Web technology holds the key to these complexities, but the sharing of information digitally over the public Internet or even via private intranets creates the final complexity for data management efforts – security. It is a solvable, but highly complex, challenge.
A seismic solution
What the petroleum industry in general, and the seismic sector in particular, seeks today is a seamless method for integrating and displaying great volumes of seismic and essential collateral data. This needs to be done in such a way that it allows the simultaneous sharing of that informa-tion among entitled team members in forms that are recognizable and supportive of common work flow processes.
Today's powerful and effective Web technology offers the key. Internet technology allows the digital storage, access, retrieval, and sharing of vital industry information without the need to move or migrate that information from location to location. Web tools exist that can be easily implemented, easily learned, and easily used to open data flow in a highly cost-effective and efficient manner.
Cataloging of historic and current data can happen without building massive databases to store and maintain information. Using Web technology and intelligent software connectors, information of all ages and types can remain where it is, cataloged for easy retrieval by entitled system users without further downloading and storage.
Accessing data also becomes manageable using Web technology. Individual users can access the information they need from wherever they are working at any time, day or night. This almost instantaneous access to vital information frees work teams to spend more time on solving the exploration or production challenges at hand, and less time waiting in line for information, or making decisions using limited and incomplete information.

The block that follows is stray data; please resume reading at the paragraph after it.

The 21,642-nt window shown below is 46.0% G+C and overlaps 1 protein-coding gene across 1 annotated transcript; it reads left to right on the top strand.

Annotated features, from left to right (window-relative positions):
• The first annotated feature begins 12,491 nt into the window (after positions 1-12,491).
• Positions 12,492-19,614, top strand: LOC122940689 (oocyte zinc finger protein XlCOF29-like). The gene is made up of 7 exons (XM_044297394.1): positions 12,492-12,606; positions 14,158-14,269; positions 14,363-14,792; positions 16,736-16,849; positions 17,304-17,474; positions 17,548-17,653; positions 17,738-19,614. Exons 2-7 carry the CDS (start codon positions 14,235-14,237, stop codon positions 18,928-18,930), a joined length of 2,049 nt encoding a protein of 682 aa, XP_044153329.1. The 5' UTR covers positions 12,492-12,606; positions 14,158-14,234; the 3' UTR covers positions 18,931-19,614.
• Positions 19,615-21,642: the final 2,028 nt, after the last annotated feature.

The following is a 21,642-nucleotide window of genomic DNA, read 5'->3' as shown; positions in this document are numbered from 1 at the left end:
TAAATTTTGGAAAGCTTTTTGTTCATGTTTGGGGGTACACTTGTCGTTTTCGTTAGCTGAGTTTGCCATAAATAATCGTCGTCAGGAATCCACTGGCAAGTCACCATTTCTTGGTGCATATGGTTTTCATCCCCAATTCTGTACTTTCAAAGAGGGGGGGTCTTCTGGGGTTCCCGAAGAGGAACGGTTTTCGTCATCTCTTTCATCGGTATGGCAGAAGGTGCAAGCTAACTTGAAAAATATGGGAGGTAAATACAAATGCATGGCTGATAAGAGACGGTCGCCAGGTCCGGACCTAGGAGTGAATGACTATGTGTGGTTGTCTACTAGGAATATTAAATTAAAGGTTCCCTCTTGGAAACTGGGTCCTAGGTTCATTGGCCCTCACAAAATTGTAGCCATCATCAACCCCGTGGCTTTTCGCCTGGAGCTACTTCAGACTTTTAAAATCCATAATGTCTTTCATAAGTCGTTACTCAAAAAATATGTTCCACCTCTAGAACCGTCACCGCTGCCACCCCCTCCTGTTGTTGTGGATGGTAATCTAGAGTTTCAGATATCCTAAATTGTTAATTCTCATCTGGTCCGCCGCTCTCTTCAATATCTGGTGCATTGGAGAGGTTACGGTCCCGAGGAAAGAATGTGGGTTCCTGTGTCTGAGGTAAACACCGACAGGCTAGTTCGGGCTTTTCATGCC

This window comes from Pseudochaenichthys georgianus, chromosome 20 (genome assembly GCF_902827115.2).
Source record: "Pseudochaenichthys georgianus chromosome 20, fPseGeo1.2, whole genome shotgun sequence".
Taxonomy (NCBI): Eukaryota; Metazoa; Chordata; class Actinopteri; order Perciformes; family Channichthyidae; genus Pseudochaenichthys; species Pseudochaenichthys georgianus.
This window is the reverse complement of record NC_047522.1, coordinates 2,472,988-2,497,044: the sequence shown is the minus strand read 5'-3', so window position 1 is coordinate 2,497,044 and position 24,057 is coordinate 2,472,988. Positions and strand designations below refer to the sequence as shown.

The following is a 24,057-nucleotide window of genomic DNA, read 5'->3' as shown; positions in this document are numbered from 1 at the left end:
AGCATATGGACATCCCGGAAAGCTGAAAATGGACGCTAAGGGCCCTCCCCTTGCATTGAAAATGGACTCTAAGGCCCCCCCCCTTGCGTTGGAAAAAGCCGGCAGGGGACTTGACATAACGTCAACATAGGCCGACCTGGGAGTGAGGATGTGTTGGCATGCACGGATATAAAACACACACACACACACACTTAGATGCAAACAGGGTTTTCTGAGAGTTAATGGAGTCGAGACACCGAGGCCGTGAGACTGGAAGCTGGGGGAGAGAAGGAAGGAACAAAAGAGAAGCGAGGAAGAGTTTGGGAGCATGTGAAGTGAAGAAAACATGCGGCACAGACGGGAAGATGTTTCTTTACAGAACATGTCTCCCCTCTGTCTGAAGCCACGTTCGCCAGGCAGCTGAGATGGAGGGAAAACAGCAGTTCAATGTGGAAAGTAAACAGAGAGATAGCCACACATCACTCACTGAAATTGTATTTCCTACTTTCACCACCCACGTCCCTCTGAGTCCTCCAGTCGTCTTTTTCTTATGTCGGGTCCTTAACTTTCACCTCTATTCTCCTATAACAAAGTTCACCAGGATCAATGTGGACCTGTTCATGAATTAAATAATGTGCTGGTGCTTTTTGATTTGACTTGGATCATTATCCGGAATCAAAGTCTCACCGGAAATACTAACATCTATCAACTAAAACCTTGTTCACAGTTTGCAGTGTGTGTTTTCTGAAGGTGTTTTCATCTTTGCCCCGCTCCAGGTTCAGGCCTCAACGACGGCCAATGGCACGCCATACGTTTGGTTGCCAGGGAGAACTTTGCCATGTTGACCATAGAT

Configured properly, Web-based information retrieval systems can deliver information not only as raw data, but also in forms that are inherently useful and meaningful to the user.
These systems can also respond to user requests, delivering information in context to allow meaningful use. Non-specialists can view seismic information already interpreted by specialists familiar with the work in progress.
This results in a shift from the "just-in-case" mentality, where team members order vast volumes of data in hopes of retrieving what they need, to the more efficient "just-in-time" thinking.
This fast and efficient sharing of information is in place now. Major petroleum companies from the United States to Mexico to Nigeria are today making better-informed decisions quicker as a result. It is undeniable that the seamless integration and display of great volumes of data brings results:
•In ways that allow the simultaneous sharing of that information among entitled team members
•In forms that are recognizable and supportive of common work flow processes.
Key among these results are improved productivity, faster cycle time, lower costs, and ultimately increased net present value for upstream petroleum companies around the globe.